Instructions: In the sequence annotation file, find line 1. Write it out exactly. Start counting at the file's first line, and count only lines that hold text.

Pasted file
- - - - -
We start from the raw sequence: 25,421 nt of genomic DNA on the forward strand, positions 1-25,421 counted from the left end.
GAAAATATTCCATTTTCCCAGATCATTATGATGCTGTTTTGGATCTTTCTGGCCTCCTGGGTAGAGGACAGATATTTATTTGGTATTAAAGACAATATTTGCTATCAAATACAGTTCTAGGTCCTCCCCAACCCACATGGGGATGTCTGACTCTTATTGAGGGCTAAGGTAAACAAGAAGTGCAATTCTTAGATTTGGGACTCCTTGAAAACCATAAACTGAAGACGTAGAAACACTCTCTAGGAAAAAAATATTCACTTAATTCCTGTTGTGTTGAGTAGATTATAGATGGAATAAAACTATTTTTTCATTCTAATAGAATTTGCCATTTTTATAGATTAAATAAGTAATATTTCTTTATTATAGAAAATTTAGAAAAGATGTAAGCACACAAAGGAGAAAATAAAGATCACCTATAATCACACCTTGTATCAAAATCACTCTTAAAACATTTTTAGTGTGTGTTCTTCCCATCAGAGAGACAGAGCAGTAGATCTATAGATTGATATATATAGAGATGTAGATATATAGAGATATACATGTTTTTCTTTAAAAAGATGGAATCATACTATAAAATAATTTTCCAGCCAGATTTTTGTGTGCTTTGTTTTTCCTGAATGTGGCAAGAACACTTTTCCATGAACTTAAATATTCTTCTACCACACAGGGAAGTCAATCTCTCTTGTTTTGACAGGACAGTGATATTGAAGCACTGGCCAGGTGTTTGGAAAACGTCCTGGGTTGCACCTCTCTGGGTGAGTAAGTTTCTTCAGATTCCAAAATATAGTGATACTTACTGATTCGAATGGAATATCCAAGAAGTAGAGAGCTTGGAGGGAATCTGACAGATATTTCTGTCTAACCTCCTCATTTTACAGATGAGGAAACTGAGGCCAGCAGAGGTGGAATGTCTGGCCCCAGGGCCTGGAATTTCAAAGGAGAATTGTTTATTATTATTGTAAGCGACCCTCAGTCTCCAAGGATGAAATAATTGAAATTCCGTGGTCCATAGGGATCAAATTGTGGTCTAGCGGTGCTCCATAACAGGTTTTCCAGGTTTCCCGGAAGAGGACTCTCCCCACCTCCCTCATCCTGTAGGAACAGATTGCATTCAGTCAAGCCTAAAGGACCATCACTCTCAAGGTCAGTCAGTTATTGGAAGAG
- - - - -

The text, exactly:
We start from the raw sequence: 25,421 nt of genomic DNA on the forward strand, positions 1-25,421 counted from the left end.